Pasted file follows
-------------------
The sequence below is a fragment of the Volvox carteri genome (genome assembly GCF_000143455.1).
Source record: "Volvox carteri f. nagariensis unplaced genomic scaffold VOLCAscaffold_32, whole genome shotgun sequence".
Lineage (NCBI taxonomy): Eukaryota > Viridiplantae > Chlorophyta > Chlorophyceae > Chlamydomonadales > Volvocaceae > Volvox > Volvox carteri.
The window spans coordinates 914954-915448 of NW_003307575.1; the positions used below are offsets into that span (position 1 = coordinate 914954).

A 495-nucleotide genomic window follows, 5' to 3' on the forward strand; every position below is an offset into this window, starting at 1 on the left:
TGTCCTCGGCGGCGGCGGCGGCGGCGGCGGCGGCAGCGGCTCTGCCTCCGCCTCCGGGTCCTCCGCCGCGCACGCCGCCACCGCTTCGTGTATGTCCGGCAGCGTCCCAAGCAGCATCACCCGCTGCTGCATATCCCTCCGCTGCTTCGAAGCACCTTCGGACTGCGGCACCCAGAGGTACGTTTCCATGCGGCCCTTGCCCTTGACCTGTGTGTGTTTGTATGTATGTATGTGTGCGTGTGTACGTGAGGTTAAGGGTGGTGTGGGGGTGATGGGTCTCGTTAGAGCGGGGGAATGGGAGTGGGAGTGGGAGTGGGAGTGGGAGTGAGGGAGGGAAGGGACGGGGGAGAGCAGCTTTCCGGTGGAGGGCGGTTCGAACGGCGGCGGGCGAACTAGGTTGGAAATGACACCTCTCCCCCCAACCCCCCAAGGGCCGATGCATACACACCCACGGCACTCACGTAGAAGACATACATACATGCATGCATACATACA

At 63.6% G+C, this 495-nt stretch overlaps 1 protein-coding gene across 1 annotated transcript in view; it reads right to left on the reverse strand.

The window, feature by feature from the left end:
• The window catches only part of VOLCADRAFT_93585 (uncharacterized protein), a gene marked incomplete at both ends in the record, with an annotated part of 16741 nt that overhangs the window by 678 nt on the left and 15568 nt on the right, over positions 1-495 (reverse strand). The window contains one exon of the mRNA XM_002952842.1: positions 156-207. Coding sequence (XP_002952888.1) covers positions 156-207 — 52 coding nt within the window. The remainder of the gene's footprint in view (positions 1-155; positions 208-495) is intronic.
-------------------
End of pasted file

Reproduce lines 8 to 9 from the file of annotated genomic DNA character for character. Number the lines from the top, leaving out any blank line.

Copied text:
The window, feature by feature from the left end:
• The window catches only part of VOLCADRAFT_93585 (uncharacterized protein), a gene marked incomplete at both ends in the record, with an annotated part of 16741 nt that overhangs the window by 678 nt on the left and 15568 nt on the right, over positions 1-495 (reverse strand). The window contains one exon of the mRNA XM_002952842.1: positions 156-207. Coding sequence (XP_002952888.1) covers positions 156-207 — 52 coding nt within the window. The remainder of the gene's footprint in view (positions 1-155; positions 208-495) is intronic.